Friday, 24 November 2017

Dali Duchamp

Dali Duchamp

 at the Royal Academy, London.

An improbable idea - pitching together the founding father of conceptual art and inventor of the idea of the ready-made, with the silly, exhibitionist, narcissistic showman that was Dali.

I still wanted to see this exhibition, because I basically cannot overcome my fascination with Marcel Duchamp's work.  Salvador Dali's work leaves me cold, even though I find some of his early work mildly interesting.  Jonathan Jones' view of this exhibition in the Guardian is that 'for all the shock value of Dali's vulgarity, this is an exhibition about one man who told everyone he was a genius, Dali, and one man, Duchamp, who really was one... In the end, it is Duchamp's genius that triumphs'. Jones is absolutely right.

When it came to writing this post however, I found that much of what we saw at the Royal Academy I had seen and written about before. I still got a lot of pleasure out of the exhibition, as I still hope that one day I will be able to understand Duchamp's genius, but there did not seem much point in repeating myself. Consequently, this will be a short post just outlining some of the basic themes of the exhibition, and I will include links to other posts I have written about Duchamp's work.

The basic premise of the Royal Academy exhibition is that the two artists were united by a shared humour and scepticism that led them both to challenge conventional views of art and life. They both identified as fellow myth-makers. Dali frequently behaved as an outrageous provocateur in the artistic and the public sphere. He understood the power of celebrity and he anticipated the way artists of recent years have skilfully and brazenly courted publicity and the art market. By the mid-1920's Duchamp's colleagues were convinced that he had given up art altogether in favour of playing chess. In truth, the perpetuation of this myth gave him the space and freedom to try radical new approaches to what art might be.

Salvador Dali, Cubist Self-portrait, 1923

I quite like this one.

Dominating one of the rooms in the exhibition, a cabinet of three-dimensional objects made by both artists. Duchamp's Urinal, Dali's Lobster Telephone, Duchamp's Bicycle Wheel, amongst many other.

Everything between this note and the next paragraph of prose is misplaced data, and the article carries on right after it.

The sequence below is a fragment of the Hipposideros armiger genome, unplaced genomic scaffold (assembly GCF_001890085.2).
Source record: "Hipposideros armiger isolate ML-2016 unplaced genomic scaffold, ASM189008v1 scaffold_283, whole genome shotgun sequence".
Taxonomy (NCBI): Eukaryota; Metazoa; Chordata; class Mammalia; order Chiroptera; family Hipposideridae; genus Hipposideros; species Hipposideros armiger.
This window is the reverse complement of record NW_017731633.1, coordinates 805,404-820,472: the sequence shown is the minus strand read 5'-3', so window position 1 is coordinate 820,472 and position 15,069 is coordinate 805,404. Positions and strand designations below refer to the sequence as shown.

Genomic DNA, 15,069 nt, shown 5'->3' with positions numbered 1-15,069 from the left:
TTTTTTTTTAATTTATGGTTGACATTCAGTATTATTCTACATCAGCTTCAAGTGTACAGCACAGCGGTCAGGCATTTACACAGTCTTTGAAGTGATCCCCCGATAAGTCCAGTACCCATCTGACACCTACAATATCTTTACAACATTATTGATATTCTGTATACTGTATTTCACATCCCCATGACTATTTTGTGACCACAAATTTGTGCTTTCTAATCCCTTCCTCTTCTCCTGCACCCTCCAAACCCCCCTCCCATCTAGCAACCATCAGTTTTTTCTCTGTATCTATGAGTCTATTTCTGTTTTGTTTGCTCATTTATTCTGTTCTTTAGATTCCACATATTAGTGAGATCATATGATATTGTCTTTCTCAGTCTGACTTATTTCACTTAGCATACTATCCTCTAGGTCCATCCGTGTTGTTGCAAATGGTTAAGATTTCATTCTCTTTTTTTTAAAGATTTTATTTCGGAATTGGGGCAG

Salvador Dali, Las Meninas (stereoscopic work), 1975-76.

In his quest for creating optical illusions, Dali experimented in the 1970s with stereoscopy, a 19th century method for producing the three-dimensional effect of binocular vision and often used in popular entertainment. Painted with great precision, the two almost identical pictures of Las Meninas would merge and spring into relief when seen through a special viewing device. It was a pity we did not have access to such a device in the exhibition.

The second room in the exhibition is dominated by Duchamp's  seminal The Bride Stripped Bare by her Bachelors, Even.

I have had the pleasure of seeing quite a lot of Marcel Duchamp's work:
  • The Bride and the Bachelors: Duchamp with Cage, Cunningham, Rauschenberg and Johns, at the Barbican, one of the most cerebral exhibitions I have ever been to, and still one of my favourites. You can see a post about it here
  • Marcel Duchamp at the Museum of Modern Art, Stockholm. This is probably the most comprehensive collection of the artist's work in the world. You can see the post about it here
  • Fountain. You can read about this ready-made that is cited as the origin of conceptual art, here
  • The exhibition on Approaching Surrealism at the Museum of Contemporary Art in Andros featured some of Duchamp's works. You can see it here
  • Also, individual works here and here .

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